I asked what a typical day was like for him. He explained the following. “Well, at 5:30 they kick you out of the shelter, so you are up before the city wakes up and it is hard to find a warm place to go, on days that they don’t have temp work we hop on tracks and we ride it up here to 7-Eleven and get some coffee, their coffee is the cheapest around, something like 79 cents, the other places charge a lot more, then I walk around a lot of the day. I come here to the library and read and then I will go to the store and get cup-o-noodles, and then I’ll come back to the library. It isn’t a lot of fun, but it keeps me busy. I read and look out the windows. I really do like to work, but the new manager of the temp agency is a real jerk, they used to take 10-20 people out and treat us real nice, but now they don’t even show up half the time and only a few people get to go and they don’t treat us like we are people. The guy that was in charge before would throw us a BBQ every Friday when he would hand out our paycheck. He was the best, but this new guy is the worst……I like it when I work, but it doesn’t happen a lot. After work or being at the library sometimes the shelter will have dinner for us, but a lot of the time they don’t, so when the library closes we all go over to the shelter, I used to think that it was a long way to walk, but not anymore, it is so easy now, I can walk all day. Anyway, we go to the shelter and they smell our breaths for alcohol and if they can smell liquor on your breath then you stay at this shelter, and if they don’t then they take that group to Midvale and have them sleep in a warehouse. They give you 2 pads and 2 blankets and then you go sleep on the ground, it is really noisy in the homeless shelter, but if guys get out of hand then they kick them out. It isn’t a pleasant place. Then the next morning they wake you up at 5:30, the worst days are Sundays, because there is nothing open and tracks doesn’t even run until later, so I am just cold until something opens up. This place is a ghost town on Sunday morning, it is like everybody has died, no cars, no activity, nothing. Sunday is the worst day. Sometimes, I have gone to church, there is a church nearby that gives us food if we go to their service for 1 hour, but they make you sit through the service so a lot of us go over there, but it is worth it to get a meal, you see my food here, I take this with me to the shelter because I get hungry at night.”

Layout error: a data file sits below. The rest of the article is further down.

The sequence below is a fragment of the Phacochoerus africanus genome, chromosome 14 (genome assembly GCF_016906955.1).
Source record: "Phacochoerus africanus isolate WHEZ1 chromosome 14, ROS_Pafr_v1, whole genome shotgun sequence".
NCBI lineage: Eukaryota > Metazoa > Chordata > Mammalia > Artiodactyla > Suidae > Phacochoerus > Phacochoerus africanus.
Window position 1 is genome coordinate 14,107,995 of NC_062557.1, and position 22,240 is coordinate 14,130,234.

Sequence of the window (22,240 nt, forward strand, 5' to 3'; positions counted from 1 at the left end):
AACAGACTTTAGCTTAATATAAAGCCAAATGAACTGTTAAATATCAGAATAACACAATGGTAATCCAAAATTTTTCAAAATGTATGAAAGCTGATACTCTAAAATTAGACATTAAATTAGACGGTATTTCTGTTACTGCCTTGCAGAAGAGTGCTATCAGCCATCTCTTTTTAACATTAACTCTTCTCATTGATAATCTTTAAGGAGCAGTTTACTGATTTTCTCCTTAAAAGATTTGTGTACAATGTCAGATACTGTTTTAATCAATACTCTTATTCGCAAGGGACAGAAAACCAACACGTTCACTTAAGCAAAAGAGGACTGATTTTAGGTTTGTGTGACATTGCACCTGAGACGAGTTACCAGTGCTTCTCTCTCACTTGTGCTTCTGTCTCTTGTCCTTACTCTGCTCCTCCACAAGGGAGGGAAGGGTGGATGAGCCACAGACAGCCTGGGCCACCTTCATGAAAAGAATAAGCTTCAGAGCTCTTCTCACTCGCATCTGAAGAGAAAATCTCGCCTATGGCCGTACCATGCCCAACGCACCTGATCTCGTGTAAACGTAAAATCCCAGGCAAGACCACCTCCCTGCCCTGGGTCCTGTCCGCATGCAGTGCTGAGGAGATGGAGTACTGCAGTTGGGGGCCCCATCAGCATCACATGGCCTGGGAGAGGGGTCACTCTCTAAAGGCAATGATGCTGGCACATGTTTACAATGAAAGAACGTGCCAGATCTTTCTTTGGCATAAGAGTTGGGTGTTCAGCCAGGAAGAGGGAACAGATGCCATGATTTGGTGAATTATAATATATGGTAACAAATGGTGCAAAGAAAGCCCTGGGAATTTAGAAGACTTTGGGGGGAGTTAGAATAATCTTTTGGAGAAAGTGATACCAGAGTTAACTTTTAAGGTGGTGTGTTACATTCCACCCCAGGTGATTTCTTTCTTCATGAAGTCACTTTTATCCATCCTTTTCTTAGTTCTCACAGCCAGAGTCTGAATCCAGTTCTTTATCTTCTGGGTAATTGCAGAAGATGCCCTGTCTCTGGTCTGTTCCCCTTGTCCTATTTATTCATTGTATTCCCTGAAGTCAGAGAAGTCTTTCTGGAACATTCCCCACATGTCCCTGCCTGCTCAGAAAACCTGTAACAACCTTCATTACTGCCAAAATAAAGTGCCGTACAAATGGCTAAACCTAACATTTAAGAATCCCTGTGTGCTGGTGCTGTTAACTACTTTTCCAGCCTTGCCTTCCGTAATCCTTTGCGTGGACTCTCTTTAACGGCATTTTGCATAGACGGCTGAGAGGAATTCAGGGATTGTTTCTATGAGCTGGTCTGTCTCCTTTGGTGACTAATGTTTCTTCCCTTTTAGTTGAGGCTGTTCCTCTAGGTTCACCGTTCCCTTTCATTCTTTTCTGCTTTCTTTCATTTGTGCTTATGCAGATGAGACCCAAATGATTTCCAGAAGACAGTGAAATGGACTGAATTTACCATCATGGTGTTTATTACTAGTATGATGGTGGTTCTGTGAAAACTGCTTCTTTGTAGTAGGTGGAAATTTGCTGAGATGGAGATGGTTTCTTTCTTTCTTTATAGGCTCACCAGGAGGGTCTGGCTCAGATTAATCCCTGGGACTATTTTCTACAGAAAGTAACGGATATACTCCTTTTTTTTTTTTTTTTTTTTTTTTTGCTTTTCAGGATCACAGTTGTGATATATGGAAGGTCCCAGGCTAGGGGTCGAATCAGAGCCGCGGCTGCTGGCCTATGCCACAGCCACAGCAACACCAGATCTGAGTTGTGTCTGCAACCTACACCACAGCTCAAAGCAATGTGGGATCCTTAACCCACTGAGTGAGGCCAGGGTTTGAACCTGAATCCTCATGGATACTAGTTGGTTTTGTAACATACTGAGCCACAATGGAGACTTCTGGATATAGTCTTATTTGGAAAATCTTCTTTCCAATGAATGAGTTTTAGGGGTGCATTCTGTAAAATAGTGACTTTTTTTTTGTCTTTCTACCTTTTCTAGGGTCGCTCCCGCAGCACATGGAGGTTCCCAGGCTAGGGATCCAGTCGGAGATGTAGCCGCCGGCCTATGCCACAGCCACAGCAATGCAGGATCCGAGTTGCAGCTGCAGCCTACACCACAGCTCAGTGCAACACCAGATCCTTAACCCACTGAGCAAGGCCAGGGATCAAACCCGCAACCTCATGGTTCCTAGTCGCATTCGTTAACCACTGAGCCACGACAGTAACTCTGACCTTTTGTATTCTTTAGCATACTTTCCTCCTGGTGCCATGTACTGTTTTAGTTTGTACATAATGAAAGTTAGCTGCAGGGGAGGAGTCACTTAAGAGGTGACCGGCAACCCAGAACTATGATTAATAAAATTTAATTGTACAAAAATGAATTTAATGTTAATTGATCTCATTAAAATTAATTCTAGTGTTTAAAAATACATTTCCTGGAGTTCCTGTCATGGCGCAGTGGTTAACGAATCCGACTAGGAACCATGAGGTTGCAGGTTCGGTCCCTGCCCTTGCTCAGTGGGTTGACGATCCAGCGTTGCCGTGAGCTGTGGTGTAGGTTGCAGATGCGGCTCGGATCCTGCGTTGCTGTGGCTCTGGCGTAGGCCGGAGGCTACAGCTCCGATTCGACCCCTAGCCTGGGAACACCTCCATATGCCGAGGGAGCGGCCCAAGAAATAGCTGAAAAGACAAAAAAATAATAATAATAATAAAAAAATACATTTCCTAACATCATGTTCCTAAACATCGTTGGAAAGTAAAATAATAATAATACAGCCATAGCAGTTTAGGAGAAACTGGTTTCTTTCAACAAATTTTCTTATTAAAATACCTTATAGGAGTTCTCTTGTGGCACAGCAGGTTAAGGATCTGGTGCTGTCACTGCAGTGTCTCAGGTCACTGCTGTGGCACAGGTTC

We talked for a little more and then he started to pack up his things. I asked him if he wanted my sandwich and was a little taken back when he asked what kind. I told him it was a good sandwich and he took it and thanked me. We walked out together, I shook his hand, and I told him I would see him around.
I dragged Michelle to the library so that we could perhaps find some homeless people that we could invite to eat dinner with us. On the way, I fielded such questions as, “What is your plan? How are you going to do this? Where are we going to take them to eat? What if they take out a knife and stab you?” After arguing about the statistical improbability of us getting hurt, I comforted her by saying that I had no plan or clue as to what to do and that we would just have to figure it out as we went along. I was just happy to have her with me and that she was supportive in this idea. It helped that I was so excited to do this, that it would have been harder to say no to me than to a hungry little boy that wanted a happy meal.
We walked through the library for about 30 minutes identifying people that we could possibly invite to dinner and in our minds debating whether certain people were homeless or not. I was too chicken to just walk up and talk to people, and so we just kept walking around.
Finally we walked by a man and a lady that looked like they were doing something interesting and so I asked the lady what she was doing. “Well, I am making cigarettes.” I was kind of taken back that this lady had made the library her laboratory or better said, manufacturing plant for cigarettes, and so I quickly inquired, “How do you do that?” The man decided to show me how it was done and pulled out one of these
and explained, “you see here we have the cigarette maker, it costs $4, and here we have the tobacco, and it costs $1.60 for a whole pack, and this pack of tobacco comes with the papers that we roll the tobacco in, so let me show you how we do this, we take this $4 device and we roll it like this, and then we add the tobacco and then we take this little piece of paper and twist it in here like this, and then we lick it and it seals it and we have ourselves a cigarette, and this pack of $1.60 makes 27 of them and a pack at the store costs $5, and they only come with 20 and so we are saving a bunch of money because this $4 device will last a long time, so it is a lot cheaper to make our own, but there aren’t any filters and it is a lot less healthy, but smoking isn’t healthy anyway and I am trying to quit, but I haven’t yet, I am down to 12 a day when she is around (points to where his wife was sitting because she had left for a bathroom break), and so that is how it is done, do you want one.”